A product of vector spaces is a vector space formed by putting an element from each space into an element of the vector.

## constituents

Suppose \(V_1 \dots V_{m}\) are vector spaces over the same field \(\mathbb{F}\)

## requirements

**Product** between \(V_1 \dots V_{m}\) is defined:

\begin{equation} V_1 \times \dots \times V_{m} = \{(v_1, \dots, v_{m}): v_1 \in V_1 \dots v_{m} \in V_{m}\} \end{equation}

“chain an element from each space into another vector”

## additional information

### operations on Product of Vector Spaces

The operations on the product of vector spaces are defined in the usual way.

Addition: \((u_1, \dots, u_{m})+(v_1, \dots, v_{m}) = (u_1+v_1, \dots, u_{m}+v_{m})\)

Scalar multiplication: \(\lambda (v_1 \dots v_{m}) = (\lambda v_1, \dots, \lambda v_{m})\)

### Product of Vector Spaces is a vector space

The operations defined above inherits closure from their respective vector spaces.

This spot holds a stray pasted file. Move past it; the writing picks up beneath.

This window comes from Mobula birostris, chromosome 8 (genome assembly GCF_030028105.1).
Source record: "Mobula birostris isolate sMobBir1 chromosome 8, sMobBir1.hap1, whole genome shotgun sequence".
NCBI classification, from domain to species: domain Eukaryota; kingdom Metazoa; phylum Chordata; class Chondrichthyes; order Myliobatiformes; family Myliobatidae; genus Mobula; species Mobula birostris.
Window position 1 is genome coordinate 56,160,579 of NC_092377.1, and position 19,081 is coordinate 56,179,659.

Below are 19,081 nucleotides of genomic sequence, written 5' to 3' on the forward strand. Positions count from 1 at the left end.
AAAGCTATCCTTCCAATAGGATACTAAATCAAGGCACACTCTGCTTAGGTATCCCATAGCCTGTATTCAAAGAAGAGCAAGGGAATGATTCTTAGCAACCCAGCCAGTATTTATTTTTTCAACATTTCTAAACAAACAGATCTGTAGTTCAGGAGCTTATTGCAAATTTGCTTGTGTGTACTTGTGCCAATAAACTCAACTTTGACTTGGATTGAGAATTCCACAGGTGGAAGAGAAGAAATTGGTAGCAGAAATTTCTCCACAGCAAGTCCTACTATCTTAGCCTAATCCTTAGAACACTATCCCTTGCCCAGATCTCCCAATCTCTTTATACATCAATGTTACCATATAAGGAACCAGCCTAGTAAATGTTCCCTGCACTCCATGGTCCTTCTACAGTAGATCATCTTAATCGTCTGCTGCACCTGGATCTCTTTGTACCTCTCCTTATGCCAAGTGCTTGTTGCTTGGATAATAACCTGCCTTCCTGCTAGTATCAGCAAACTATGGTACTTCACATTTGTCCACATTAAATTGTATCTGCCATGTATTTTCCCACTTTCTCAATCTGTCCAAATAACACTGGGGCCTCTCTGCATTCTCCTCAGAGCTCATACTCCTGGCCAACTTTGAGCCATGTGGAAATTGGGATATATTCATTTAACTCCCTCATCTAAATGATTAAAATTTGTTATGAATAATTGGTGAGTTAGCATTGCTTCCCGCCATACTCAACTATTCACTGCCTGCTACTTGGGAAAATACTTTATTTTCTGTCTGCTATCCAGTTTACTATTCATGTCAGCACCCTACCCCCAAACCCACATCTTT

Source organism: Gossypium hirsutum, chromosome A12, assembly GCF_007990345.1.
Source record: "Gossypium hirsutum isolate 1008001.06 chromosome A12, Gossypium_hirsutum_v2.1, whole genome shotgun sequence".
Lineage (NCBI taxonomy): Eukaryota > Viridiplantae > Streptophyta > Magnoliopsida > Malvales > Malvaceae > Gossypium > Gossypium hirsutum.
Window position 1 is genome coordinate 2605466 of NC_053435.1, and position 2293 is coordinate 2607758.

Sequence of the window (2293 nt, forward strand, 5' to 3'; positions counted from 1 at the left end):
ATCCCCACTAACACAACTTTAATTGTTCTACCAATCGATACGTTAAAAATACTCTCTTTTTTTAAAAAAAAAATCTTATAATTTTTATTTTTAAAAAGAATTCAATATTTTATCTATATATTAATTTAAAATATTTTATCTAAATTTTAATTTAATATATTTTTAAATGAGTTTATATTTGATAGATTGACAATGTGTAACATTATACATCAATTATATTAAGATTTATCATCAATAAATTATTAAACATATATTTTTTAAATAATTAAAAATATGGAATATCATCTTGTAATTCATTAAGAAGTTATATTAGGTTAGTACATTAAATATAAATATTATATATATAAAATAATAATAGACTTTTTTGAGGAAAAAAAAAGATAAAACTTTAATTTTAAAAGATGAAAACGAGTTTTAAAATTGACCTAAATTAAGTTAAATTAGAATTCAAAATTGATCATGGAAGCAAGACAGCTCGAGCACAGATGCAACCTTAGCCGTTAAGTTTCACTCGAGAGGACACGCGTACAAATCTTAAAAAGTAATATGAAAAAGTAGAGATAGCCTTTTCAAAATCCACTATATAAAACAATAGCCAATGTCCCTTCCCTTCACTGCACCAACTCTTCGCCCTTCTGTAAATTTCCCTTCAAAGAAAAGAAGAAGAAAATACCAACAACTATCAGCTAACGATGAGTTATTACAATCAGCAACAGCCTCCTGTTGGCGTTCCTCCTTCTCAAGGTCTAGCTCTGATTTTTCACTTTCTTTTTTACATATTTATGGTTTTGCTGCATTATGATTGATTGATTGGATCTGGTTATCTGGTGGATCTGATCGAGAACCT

- additive identity: \((0, \dots, 0)\), taking the zero from each vector space
- additive inverse: \((-v_1, \dots, -v_{m})\), taking the additive inverse from each vector space
- scalar multiplicative identity: \(1\)
- operations: commutativity, associativity, distributivity — inheriting from vector spaces

\(\blacksquare\)

### dimension of the Product of Vector Spaces is the sum of the spaces’ dimension

Proof:

Take each \(V_{j}\); construct a list such that, for each basis vector in the basis of \(V_{j}\), we have an element of the list such that we have that basis vector in the \(j^{th}\) slot and \(0\) in all others.

This list is linearly independent; and, a linear combination thereof span all of \(V_1 \times \dots \times V_{m}\). The length of this is the sum of the number of basis vectors of each space, as desired. \(\blacksquare\)